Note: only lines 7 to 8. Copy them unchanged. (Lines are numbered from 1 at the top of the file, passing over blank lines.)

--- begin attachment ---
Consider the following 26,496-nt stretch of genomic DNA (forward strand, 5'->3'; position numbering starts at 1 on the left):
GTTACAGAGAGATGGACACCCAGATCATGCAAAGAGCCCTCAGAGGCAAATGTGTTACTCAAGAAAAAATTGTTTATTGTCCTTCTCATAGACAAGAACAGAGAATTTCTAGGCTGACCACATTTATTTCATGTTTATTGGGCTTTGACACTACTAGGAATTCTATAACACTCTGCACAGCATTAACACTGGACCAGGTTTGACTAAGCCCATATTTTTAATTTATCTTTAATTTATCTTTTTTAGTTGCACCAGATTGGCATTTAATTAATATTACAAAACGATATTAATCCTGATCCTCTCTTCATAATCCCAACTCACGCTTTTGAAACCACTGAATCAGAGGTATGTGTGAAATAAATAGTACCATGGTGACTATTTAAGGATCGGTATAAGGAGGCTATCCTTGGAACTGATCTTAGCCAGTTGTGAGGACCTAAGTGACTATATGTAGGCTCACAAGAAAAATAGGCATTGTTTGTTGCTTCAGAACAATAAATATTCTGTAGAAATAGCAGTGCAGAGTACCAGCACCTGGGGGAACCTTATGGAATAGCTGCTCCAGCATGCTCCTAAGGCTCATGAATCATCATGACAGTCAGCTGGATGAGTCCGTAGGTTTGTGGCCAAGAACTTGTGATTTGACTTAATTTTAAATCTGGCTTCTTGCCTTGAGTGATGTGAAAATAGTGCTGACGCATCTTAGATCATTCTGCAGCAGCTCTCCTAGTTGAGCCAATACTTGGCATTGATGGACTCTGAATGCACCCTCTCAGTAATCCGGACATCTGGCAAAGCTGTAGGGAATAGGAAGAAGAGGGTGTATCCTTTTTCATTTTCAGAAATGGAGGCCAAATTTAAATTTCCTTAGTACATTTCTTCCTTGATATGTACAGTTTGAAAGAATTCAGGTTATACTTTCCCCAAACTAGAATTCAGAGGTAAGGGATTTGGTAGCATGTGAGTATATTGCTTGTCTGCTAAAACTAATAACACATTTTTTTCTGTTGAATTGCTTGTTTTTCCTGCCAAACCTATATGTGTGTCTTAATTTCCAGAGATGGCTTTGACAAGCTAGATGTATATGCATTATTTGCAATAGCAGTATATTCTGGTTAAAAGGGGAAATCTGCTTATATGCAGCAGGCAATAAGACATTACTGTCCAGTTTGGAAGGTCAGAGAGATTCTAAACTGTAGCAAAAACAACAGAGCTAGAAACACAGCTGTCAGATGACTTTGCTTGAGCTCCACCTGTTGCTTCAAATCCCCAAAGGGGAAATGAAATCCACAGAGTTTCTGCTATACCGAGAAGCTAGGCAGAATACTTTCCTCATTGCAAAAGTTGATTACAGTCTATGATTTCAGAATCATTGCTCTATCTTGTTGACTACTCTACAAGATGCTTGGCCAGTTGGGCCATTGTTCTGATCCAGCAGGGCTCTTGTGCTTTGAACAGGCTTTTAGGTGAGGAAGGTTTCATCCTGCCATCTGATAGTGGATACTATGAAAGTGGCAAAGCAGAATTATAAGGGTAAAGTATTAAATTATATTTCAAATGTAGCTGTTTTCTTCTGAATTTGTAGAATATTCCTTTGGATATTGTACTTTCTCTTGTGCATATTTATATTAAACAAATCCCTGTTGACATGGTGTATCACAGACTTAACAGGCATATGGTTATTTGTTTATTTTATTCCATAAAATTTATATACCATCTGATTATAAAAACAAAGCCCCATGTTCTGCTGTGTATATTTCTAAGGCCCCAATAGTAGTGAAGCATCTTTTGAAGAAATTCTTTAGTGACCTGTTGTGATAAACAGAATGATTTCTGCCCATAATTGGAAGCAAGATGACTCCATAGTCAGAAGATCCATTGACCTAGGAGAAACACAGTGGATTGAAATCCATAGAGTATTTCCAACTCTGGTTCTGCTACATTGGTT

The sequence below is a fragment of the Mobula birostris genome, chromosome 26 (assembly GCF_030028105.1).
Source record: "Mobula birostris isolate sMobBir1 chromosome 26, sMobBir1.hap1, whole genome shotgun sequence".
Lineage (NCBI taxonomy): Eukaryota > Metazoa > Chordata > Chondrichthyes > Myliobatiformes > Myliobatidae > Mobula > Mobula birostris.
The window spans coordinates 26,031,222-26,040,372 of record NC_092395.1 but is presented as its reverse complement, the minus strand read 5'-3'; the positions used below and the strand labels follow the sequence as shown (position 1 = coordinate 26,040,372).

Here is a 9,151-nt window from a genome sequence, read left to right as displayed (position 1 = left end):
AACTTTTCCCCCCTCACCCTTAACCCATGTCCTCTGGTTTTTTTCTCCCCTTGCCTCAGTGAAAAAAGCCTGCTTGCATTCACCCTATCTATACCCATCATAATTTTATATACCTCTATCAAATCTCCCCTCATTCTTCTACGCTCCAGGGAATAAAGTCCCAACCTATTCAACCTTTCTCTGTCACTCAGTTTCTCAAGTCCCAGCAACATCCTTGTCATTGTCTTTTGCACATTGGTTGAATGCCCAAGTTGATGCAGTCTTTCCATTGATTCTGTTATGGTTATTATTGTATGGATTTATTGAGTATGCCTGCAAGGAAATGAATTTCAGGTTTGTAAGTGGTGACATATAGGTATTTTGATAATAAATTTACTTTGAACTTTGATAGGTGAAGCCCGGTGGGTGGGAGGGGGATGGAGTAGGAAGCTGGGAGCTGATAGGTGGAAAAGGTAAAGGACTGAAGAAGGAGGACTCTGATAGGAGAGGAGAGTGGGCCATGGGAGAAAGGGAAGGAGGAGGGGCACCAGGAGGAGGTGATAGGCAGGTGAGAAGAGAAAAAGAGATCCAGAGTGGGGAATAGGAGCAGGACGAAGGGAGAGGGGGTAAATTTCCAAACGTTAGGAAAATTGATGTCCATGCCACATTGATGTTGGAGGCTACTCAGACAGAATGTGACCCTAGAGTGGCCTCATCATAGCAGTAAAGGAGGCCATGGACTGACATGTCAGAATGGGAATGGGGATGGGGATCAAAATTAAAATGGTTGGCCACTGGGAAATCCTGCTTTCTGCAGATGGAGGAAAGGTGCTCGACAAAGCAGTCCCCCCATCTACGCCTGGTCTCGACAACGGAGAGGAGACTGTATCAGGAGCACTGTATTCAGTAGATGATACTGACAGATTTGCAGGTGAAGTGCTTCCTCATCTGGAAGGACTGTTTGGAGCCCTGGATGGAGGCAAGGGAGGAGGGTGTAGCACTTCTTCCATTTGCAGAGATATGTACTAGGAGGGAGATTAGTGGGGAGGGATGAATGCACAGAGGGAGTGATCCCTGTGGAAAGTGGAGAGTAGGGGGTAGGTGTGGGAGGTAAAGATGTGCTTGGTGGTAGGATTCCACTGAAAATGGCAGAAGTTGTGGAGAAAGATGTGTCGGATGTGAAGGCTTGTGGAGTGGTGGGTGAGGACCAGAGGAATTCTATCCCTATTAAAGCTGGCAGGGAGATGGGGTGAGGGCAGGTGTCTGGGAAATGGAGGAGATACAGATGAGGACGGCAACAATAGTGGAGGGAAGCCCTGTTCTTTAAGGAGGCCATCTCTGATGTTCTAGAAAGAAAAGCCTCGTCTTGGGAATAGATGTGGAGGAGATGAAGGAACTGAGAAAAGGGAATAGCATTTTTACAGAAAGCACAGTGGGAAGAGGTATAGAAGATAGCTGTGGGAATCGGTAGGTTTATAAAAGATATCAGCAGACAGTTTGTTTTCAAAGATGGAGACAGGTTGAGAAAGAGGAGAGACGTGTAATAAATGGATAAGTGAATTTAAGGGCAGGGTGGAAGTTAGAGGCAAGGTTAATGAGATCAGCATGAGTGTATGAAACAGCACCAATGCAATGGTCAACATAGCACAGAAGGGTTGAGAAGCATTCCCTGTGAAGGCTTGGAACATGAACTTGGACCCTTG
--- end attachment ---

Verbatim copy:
Here is a 9,151-nt window from a genome sequence, read left to right as displayed (position 1 = left end):
AACTTTTCCCCCCTCACCCTTAACCCATGTCCTCTGGTTTTTTTCTCCCCTTGCCTCAGTGAAAAAAGCCTGCTTGCATTCACCCTATCTATACCCATCATAATTTTATATACCTCTATCAAATCTCCCCTCATTCTTCTACGCTCCAGGGAATAAAGTCCCAACCTATTCAACCTTTCTCTGTCACTCAGTTTCTCAAGTCCCAGCAACATCCTTGTCATTGTCTTTTGCACATTGGTTGAATGCCCAAGTTGATGCAGTCTTTCCATTGATTCTGTTATGGTTATTATTGTATGGATTTATTGAGTATGCCTGCAAGGAAATGAATTTCAGGTTTGTAAGTGGTGACATATAGGTATTTTGATAATAAATTTACTTTGAACTTTGATAGGTGAAGCCCGGTGGGTGGGAGGGGGATGGAGTAGGAAGCTGGGAGCTGATAGGTGGAAAAGGTAAAGGACTGAAGAAGGAGGACTCTGATAGGAGAGGAGAGTGGGCCATGGGAGAAAGGGAAGGAGGAGGGGCACCAGGAGGAGGTGATAGGCAGGTGAGAAGAGAAAAAGAGATCCAGAGTGGGGAATAGGAGCAGGACGAAGGGAGAGGGGGTAAATTTCCAAACGTTAGGAAAATTGATGTCCATGCCACATTGATGTTGGAGGCTACTCAGACAGAATGTGACCCTAGAGTGGCCTCATCATAGCAGTAAAGGAGGCCATGGACTGACATGTCAGAATGGGAATGGGGATGGGGATCAAAATTAAAATGGTTGGCCACTGGGAAATCCTGCTTTCTGCAGATGGAGGAAAGGTGCTCGACAAAGCAGTCCCCCCATCTACGCCTGGTCTCGACAACGGAGAGGAGACTGTATCAGGAGCACTGTATTCAGTAGATGATACTGACAGATTTGCAGGTGAAGTGCTTCCTCATCTGGAAGGACTGTTTGGAGCCCTGGATGGAGGCAAGGGAGGAGGGTGTAGCACTTCTTCCATTTGCAGAGATATGTACTAGGAGGGAGATTAGTGGGGAGGGATGAATGCACAGAGGGAGTGATCCCTGTGGAAAGTGGAGAGTAGGGGGTAGGTGTGGGAGGTAAAGATGTGCTTGGTGGTAGGATTCCACTGAAAATGGCAGAAGTTGTGGAGAAAGATGTGTCGGATGTGAAGGCTTGTGGAGTGGTGGGTGAGGACCAGAGGAATTCTATCCCTATTAAAGCTGGCAGGGAGATGGGGTGAGGGCAGGTGTCTGGGAAATGGAGGAGATACAGATGAGGACGGCAACAATAGTGGAGGGAAGCCCTGTTCTTTAAGGAGGCCATCTCTGATGTTCTAGAAAGAAAAGCCTCGTCTTGGGAATAGATGTGGAGGAGATGAAGGAACTGAGAAAAGGGAATAGCATTTTTACAGAAAGCACAGTGGGAAGAGGTATAGAAGATAGCTGTGGGAATCGGTAGGTTTATAAAAGATATCAGCAGACAGTTTGTTTTCAAAGATGGAGACAGGTTGAGAAAGAGGAGAGACGTGTAATAAATGGATAAGTGAATTTAAGGGCAGGGTGGAAGTTAGAGGCAAGGTTAATGAGATCAGCATGAGTGTATGAAACAGCACCAATGCAATGGTCAACATAGCACAGAAGGGTTGAGAAGCATTCCCTGTGAAGGCTTGGAACATGAACTTGGACCCTTG